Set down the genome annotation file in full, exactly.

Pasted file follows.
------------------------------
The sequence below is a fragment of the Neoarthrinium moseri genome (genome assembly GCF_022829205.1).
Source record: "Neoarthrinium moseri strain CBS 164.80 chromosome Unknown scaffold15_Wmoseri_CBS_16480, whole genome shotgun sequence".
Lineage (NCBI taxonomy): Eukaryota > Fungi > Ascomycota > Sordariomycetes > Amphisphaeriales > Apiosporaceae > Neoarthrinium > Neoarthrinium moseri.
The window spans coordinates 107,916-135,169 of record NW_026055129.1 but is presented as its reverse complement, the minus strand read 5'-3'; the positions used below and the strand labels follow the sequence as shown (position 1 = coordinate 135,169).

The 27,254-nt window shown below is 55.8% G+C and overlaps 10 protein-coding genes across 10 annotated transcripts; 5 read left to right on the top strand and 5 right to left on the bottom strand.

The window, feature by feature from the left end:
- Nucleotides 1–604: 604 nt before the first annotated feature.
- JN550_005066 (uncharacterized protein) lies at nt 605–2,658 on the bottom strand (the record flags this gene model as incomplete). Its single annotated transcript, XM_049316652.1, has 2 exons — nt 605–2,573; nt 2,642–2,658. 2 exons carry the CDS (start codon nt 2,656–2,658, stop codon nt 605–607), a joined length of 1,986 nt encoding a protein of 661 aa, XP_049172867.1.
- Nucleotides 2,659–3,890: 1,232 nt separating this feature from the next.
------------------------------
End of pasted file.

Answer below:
The sequence below is a fragment of the Neoarthrinium moseri genome (genome assembly GCF_022829205.1).
Source record: "Neoarthrinium moseri strain CBS 164.80 chromosome Unknown scaffold15_Wmoseri_CBS_16480, whole genome shotgun sequence".
Lineage (NCBI taxonomy): Eukaryota > Fungi > Ascomycota > Sordariomycetes > Amphisphaeriales > Apiosporaceae > Neoarthrinium > Neoarthrinium moseri.
The window spans coordinates 107,916-135,169 of record NW_026055129.1 but is presented as its reverse complement, the minus strand read 5'-3'; the positions used below and the strand labels follow the sequence as shown (position 1 = coordinate 135,169).

The 27,254-nt window shown below is 55.8% G+C and overlaps 10 protein-coding genes across 10 annotated transcripts; 5 read left to right on the top strand and 5 right to left on the bottom strand.

The window, feature by feature from the left end:
- Nucleotides 1–604: 604 nt before the first annotated feature.
- JN550_005066 (uncharacterized protein) lies at nt 605–2,658 on the bottom strand (the record flags this gene model as incomplete). Its single annotated transcript, XM_049316652.1, has 2 exons — nt 605–2,573; nt 2,642–2,658. 2 exons carry the CDS (start codon nt 2,656–2,658, stop codon nt 605–607), a joined length of 1,986 nt encoding a protein of 661 aa, XP_049172867.1.
- Nucleotides 2,659–3,890: 1,232 nt separating this feature from the next.